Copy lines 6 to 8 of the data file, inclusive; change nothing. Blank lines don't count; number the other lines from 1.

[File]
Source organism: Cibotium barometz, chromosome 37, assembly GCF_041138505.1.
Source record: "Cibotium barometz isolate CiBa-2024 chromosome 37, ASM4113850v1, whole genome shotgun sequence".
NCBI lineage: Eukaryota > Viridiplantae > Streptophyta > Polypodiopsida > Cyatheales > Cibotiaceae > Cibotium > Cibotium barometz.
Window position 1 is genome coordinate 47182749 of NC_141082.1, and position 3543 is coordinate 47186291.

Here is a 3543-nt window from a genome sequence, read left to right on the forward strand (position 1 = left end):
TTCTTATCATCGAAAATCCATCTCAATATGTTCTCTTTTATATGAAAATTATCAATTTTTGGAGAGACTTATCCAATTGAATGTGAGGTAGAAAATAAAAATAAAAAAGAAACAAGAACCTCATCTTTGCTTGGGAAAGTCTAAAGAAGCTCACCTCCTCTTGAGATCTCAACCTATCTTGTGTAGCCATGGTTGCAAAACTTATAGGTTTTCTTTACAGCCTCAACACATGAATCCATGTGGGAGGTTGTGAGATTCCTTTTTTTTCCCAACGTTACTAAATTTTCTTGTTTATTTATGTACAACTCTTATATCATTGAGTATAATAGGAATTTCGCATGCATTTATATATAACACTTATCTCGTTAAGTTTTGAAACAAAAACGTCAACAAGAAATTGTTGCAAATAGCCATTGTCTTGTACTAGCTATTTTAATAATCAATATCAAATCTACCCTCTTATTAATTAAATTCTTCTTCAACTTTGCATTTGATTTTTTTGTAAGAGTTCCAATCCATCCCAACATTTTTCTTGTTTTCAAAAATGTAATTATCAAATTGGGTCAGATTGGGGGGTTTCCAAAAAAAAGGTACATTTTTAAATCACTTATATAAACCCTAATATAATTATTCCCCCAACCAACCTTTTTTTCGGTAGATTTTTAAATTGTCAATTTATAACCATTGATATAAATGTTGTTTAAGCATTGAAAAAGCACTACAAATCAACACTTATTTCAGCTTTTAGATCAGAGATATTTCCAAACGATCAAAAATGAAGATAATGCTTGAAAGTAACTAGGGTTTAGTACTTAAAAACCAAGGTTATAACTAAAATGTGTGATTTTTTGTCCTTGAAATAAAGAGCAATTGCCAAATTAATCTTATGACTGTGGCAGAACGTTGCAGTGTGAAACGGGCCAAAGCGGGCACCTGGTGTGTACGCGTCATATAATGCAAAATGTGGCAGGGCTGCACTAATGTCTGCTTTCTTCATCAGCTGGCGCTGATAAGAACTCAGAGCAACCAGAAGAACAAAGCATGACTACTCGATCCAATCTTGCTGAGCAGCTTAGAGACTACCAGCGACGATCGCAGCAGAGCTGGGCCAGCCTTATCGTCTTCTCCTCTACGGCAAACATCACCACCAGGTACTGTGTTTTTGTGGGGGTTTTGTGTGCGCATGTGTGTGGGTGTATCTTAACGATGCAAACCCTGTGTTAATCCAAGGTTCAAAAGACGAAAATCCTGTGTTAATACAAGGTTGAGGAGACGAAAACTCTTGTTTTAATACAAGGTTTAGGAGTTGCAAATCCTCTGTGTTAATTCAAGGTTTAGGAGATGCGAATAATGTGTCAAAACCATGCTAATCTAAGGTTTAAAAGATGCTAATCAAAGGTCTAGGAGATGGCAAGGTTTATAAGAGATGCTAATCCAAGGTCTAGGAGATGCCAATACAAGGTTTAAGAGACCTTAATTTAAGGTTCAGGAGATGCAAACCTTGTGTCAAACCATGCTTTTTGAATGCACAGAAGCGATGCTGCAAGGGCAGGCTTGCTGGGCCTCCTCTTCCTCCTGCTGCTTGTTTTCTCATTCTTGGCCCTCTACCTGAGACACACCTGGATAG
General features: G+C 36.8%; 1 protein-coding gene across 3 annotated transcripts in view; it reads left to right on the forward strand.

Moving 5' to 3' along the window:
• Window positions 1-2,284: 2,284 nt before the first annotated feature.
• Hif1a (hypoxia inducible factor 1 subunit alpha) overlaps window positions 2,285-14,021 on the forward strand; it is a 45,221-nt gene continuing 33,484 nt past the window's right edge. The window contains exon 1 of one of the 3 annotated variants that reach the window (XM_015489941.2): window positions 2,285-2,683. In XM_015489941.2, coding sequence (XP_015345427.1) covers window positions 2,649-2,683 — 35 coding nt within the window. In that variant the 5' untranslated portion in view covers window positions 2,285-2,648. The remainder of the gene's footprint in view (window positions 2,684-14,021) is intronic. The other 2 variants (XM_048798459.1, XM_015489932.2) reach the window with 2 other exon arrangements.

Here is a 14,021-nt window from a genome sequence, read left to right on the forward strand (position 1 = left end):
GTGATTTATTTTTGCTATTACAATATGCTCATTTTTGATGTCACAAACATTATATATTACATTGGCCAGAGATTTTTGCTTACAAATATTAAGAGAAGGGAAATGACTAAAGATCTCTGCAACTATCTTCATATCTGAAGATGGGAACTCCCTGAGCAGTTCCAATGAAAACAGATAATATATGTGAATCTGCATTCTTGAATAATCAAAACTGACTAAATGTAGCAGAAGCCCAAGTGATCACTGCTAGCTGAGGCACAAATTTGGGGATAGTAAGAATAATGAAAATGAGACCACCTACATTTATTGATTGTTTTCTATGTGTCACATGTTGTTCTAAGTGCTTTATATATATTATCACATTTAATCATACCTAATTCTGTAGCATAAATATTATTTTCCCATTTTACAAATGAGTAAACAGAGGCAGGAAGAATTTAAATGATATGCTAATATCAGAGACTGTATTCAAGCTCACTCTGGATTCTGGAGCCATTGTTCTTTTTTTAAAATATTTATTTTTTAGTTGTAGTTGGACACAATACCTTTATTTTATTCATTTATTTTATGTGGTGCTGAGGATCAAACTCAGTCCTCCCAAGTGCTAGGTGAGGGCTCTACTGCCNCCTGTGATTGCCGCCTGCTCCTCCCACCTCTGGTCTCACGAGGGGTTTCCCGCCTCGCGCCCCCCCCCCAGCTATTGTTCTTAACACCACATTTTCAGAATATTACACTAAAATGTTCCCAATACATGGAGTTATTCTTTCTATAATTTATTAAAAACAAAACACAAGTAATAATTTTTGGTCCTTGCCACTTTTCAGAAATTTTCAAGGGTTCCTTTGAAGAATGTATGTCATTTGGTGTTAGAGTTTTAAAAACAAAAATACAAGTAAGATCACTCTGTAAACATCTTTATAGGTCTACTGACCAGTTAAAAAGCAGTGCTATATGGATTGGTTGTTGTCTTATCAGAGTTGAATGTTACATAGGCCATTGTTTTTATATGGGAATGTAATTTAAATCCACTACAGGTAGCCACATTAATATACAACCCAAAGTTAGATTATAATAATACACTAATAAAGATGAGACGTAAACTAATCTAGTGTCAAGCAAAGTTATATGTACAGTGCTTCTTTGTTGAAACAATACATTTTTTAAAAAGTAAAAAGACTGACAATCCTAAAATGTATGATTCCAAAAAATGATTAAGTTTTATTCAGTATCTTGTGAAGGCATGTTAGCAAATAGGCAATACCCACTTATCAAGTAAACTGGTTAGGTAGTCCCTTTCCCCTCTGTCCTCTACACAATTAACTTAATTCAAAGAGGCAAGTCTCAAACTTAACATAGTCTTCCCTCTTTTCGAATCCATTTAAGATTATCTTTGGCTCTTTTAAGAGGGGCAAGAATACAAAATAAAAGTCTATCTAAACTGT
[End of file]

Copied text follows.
TTCTTATCATCGAAAATCCATCTCAATATGTTCTCTTTTATATGAAAATTATCAATTTTTGGAGAGACTTATCCAATTGAATGTGAGGTAGAAAATAAAAATAAAAAAGAAACAAGAACCTCATCTTTGCTTGGGAAAGTCTAAAGAAGCTCACCTCCTCTTGAGATCTCAACCTATCTTGTGTAGCCATGGTTGCAAAACTTATAGGTTTTCTTTACAGCCTCAACACATGAATCCATGTGGGAGGTTGTGAGATTCCTTTTTTTTCCCAACGTTACTAAATTTTCTTGTTTATTTATGTACAACTCTTATATCATTGAGTATAATAGGAATTTCGCATGCATTTATATATAACACTTATCTCGTTAAGTTTTGAAACAAAAACGTCAACAAGAAATTGTTGCAAATAGCCATTGTCTTGTACTAGCTATTTTAATAATCAATATCAAATCTACCCTCTTATTAATTAAATTCTTCTTCAACTTTGCATTTGATTTTTTTGTAAGAGTTCCAATCCATCCCAACATTTTTCTTGTTTTCAAAAATGTAATTATCAAATTGGGTCAGATTGGGGGGTTTCCAAAAAAAAGGTACATTTTTAAATCACTTATATAAACCCTAATATAATTATTCCCCCAACCAACCTTTTTTTCGGTAGATTTTTAAATTGTCAATTTATAACCATTGATATAAATGTTGTTTAAGCATTGAAAAAGCACTACAAATCAACACTTATTTCAGCTTTTAGATCAGAGATATTTCCAAACGATCAAAAATGAAGATAATGCTTGAAAGTAACTAGGGTTTAGTACTTAAAAACCAAGGTTATAACTAAAATGTGTGATTTTTTGTCCTTGAAATAAAGAGCAATTGCCAAATTAATCTTATGACTGTGGCAGAACGTTGCAGTGTGAAACGGGCCAAAGCGGGCACCTGGTGTGTACGCGTCATATAATGCAAAATGTGGCAGGGCTGCACTAATGTCTGCTTTCTTCATCAGCTGGCGCTGATAAGAACTCAGAGCAACCAGAAGAACAAAGCATGACTACTCGATCCAATCTTGCTGAGCAGCTTAGAGACTACCAGCGACGATCGCAGCAGAGCTGGGCCAGCCTTATCGTCTTCTCCTCTACGGCAAACATCACCACCAGGTACTGTGTTTTTGTGGGGGTTTTGTGTGCGCATGTGTGTGGGTGTATCTTAACGATGCAAACCCTGTGTTAATCCAAGGTTCAAAAGACGAAAATCCTGTGTTAATACAAGGTTGAGGAGACGAAAACTCTTGTTTTAATACAAGGTTTAGGAGTTGCAAATCCTCTGTGTTAATTCAAGGTTTAGGAGATGCGAATAATGTGTCAAAACCATGCTAATCTAAGGTTTAAAAGATGCTAATCAAAGGTCTAGGAGATGGCAAGGTTTATAAGAGATGCTAATCCAAGGTCTAGGAGATGCCAATACAAGGTTTAAGAGACCTTAATTTAAGGTTCAGGAGATGCAAACCTTGTGTCAAACCATGCTTTTTGAATGCACAGAAGCGATGCTGCAAGGGCAGGCTTGCTGGGCCTCCTCTTCCTCCTGCTGCTTGTTTTCTCATTCTTGGCCCTCTACCTGAGACACACCTGGATAG
General features: G+C 36.8%; 1 protein-coding gene across 3 annotated transcripts in view; it reads left to right on the forward strand.

Moving 5' to 3' along the window: